Either way, don’t tightly couple documentation if you can help it. There is no single platform that works in all use cases. There is no single tool that everyone will be happy with, and WOW do people have strong, “die on that hill” level feelings about their tools. ;)

Accounting for some level of documentation platform flexibility now will help you in the future.

Be Picky about Tools

I’ve mentioned a few tools above. Be picky about your tools. If it takes multiple tools working together to produce documentation, it’s unlikely to be the easiest or most efficient approach.

I find Python inspiring in how they write and maintain their documentation. It’s simple, lightweight, and easy to use. It has everything I want without feeling bloated.

Using markdown files that are published to a page tends to be the usual method for instrumenting change-driven documentation. There are a bajillion tools to do this, even some that grab code comments or use GenAI to summarize spans of code. The GitLab 16.9 release with GitLab Duo Chat, for example, calls out summarization of issues, artifact collection, and the ability to “generate code or content based on the information in these artifacts” resulting in documentation for the code.

My WordPress blog, for example, literally has a “AI” button next to the post summary box in case I could not be bothered to write the summary myself. It won’t be long before we’re just letting AI do most of the boring grunt work related to documentation without the need to build custom tooling for it. Nirvana or dystopian future? ;)

Have your pipeline do the heavy lifting for publishing docs using the same code and tools every run. If you’re feeling especially saucy, add a pre-commit hook to your repo to ensure the documentation is automatically regenerated upon each commit.

In short, documentation generation shouldn’t be hard or complex.

Align with Standard Documentation Contracts

It can be helpful to have a standard for what you document. Figure out what people need to know from one another, then agree to write down the answers to those things.

Common things I like to document:

  • Service configuration (consumption) details as a how-to or quickstart guide
  • Architecture deep dive on how the service works
  • Platform Compendium with deep dives on major/minor architecture patterns employed with supporting Architecture Decision Records (ADRs) to explain the why
  • Product Increment (PI) plans and related roadmaps
  • Bugs and their RCAs

Another fun 2023 State of DevOps Report stat: quality documentation had a “substantial increase” (the highest value) on team performance, organizational performance, and operational performance.


I’ll spare you the hand wavy “everyone owns it” nonsense. Because there must always be an owner of things to make decisions, otherwise no one owns it and no decisions will be made. Make sure a piece of documentation has an owner looking after it or the content is likely going to getting squirrely.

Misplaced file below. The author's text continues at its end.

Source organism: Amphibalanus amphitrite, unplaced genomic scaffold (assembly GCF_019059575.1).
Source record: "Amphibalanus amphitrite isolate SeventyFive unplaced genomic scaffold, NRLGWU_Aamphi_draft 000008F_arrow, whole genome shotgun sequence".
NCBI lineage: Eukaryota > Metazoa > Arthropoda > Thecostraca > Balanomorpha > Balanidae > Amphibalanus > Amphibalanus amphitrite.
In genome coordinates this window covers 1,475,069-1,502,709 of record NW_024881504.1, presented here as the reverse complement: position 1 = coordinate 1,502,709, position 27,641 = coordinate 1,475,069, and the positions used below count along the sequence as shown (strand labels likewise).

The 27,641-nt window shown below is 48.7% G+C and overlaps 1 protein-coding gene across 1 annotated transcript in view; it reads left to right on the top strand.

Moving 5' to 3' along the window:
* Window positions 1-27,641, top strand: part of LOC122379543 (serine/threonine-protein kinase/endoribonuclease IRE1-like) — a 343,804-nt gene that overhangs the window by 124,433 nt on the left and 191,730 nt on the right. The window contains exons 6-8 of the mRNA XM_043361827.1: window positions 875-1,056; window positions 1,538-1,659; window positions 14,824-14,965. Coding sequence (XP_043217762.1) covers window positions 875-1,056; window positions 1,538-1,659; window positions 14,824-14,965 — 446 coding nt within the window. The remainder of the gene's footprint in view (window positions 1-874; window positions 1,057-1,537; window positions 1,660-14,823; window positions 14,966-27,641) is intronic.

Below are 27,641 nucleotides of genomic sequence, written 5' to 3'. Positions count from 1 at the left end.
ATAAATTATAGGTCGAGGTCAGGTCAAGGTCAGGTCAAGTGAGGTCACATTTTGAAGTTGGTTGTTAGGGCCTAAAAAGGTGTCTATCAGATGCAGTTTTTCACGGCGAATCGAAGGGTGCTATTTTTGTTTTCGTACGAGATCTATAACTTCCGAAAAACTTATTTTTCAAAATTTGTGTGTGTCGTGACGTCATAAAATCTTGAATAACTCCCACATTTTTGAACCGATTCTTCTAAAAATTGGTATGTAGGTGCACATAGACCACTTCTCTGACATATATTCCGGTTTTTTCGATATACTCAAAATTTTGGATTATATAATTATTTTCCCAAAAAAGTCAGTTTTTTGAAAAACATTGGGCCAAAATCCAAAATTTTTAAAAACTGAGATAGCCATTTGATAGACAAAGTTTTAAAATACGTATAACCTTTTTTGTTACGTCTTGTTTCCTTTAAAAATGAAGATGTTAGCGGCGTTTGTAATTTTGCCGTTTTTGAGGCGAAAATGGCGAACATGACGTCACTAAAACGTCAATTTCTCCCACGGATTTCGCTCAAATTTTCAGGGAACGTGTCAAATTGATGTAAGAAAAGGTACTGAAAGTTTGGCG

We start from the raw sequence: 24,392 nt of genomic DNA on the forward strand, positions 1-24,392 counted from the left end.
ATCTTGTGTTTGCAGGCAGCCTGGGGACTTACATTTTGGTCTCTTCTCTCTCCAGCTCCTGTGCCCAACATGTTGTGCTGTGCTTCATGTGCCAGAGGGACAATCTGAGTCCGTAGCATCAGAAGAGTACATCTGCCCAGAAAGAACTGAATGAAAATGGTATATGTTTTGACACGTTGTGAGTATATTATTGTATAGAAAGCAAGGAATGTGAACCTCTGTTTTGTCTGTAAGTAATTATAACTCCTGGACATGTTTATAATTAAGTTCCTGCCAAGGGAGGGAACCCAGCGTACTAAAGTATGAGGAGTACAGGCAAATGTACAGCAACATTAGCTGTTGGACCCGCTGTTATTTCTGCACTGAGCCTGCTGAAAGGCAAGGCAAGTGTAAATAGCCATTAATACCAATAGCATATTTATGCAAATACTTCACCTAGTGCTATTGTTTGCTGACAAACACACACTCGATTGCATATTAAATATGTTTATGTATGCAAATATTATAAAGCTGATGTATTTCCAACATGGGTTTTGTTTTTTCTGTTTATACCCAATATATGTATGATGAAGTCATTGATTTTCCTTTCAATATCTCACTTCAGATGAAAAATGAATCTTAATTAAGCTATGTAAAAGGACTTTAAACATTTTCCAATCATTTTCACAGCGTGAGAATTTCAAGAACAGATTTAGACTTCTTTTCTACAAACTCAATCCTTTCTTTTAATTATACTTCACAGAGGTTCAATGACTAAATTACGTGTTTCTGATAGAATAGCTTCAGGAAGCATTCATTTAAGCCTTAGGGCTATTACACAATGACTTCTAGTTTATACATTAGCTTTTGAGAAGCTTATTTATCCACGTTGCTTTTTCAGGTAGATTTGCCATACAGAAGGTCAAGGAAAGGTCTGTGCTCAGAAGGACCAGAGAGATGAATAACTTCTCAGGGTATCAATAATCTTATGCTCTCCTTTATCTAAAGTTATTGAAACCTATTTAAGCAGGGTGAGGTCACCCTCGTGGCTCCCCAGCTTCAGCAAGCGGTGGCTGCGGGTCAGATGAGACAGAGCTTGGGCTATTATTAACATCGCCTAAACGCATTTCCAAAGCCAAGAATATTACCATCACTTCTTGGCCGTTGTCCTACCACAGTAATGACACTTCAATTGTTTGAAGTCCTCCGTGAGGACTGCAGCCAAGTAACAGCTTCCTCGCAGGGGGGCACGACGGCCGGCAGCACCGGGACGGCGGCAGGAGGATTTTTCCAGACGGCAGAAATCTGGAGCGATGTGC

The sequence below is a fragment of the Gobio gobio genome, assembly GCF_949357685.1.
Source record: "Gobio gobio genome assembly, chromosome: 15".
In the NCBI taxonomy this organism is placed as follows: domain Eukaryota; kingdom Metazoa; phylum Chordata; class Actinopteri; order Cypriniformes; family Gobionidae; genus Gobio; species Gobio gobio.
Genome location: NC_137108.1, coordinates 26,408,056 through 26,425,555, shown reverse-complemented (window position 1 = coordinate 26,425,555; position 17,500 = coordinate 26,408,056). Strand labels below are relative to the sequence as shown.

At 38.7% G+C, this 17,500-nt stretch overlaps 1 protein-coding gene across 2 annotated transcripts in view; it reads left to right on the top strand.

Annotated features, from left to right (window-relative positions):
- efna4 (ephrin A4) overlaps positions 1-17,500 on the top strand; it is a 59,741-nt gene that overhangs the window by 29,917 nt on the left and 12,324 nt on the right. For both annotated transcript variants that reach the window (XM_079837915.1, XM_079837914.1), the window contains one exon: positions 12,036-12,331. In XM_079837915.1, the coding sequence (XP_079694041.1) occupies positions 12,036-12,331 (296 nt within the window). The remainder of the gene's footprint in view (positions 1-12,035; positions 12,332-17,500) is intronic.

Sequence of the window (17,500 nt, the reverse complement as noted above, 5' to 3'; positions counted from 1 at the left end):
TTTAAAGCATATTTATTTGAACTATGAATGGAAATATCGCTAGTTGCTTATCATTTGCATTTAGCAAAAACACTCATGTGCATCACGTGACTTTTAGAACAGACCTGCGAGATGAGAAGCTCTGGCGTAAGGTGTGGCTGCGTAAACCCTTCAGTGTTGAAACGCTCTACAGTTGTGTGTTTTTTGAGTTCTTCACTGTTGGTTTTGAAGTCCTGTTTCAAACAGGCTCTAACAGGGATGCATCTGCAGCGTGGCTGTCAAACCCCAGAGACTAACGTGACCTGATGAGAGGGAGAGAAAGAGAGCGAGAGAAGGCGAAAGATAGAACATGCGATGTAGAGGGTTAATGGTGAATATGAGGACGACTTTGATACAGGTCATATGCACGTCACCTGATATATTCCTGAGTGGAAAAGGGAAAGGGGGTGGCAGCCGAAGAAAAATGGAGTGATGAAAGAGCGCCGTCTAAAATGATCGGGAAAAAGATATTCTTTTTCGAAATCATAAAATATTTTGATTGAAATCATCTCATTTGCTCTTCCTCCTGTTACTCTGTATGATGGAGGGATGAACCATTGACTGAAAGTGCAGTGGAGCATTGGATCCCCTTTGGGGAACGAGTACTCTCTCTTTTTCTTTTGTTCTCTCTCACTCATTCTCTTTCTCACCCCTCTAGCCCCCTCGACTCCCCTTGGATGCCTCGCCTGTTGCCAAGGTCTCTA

Quality Gates

If you’re using Quality Engineering practices in your sprint rhythm, making sure documentation is completed becomes a part of accepting the merge request. It’s ultimately on the service, domain, platform, or application team to feed the beast and then take care of maintaining documentation.

Quality documentation is valuable documentation!

Don’t let garbage documentation into your system. Make it part of your quality gate to accept a merge request. Hold the line the same way you would with a feature. You don’t need a Picasso painting, you just need documentation basics. You can always iterate on the basics later if that part of the documentation ends up getting more time and attention, or feedback loops come back saying it needs improvement. And, again, GenAI is going to make this a lazy person’s paradise.

Sprint Demos

Make documentation useful in Sprint Demos, add links that are shared with the stakeholders and allow them to go deeper than the demo. The more your Product Owners and stakeholders can see the value of documentation, especially if you’re keeping a log of new features and roadmap items aligned to your PI plan, the better off and more informed your community will be.

I often put my screenshots and other demo materials directly into a piece of documentation and make that part of my overall set of documentation. Memorializing events and decisions is a high value activity.

Key Metrics

Keep an eye on these metrics to help understand today, tomorrow, and growth made.

How well does your documentation provide coverage for your product / service / application?

  • Coverage measured against aligned standards
  • Questions that can’t be answered with documentation

What measures do you have in place to keep documentation quality high, and what are those tools telling you?

  • Readability scores
  • Spell checker tooling
  • Completeness

Are your stakeholders (Product Owners, Solution Owners, customers, etc.) using the documentation?

  • Analytics
  • Surveys
  • Feedback

Continuous Improvement

This is not the end. The work continues every day. Regularly evaluate and refine your documentation practices. Relentlessly seek friction, toil, and slack in the documentation flow. Prioritize what you find and continuously seek to squash it with updated tools and processes.

Regular reviews and feedback sessions can also help identify areas for improvement and ensure adherence to established alignment of documentation standards.


Don’t feel bad if your organization is disorganized and information is fragmented. Things can change, and it only requires small changes in a small team to light the 🔥 fire that ignites a movement.

Some final advice:

  • Focus on figuring out what everyone wants.
  • Align on that outcome and start inserting documentation work into your user stories.
  • Demo the results and be as public with your documentation as possible.
  • Link to your documentation when asked questions, don’t answer them by hand!
  • Automate away the toil.

Good luck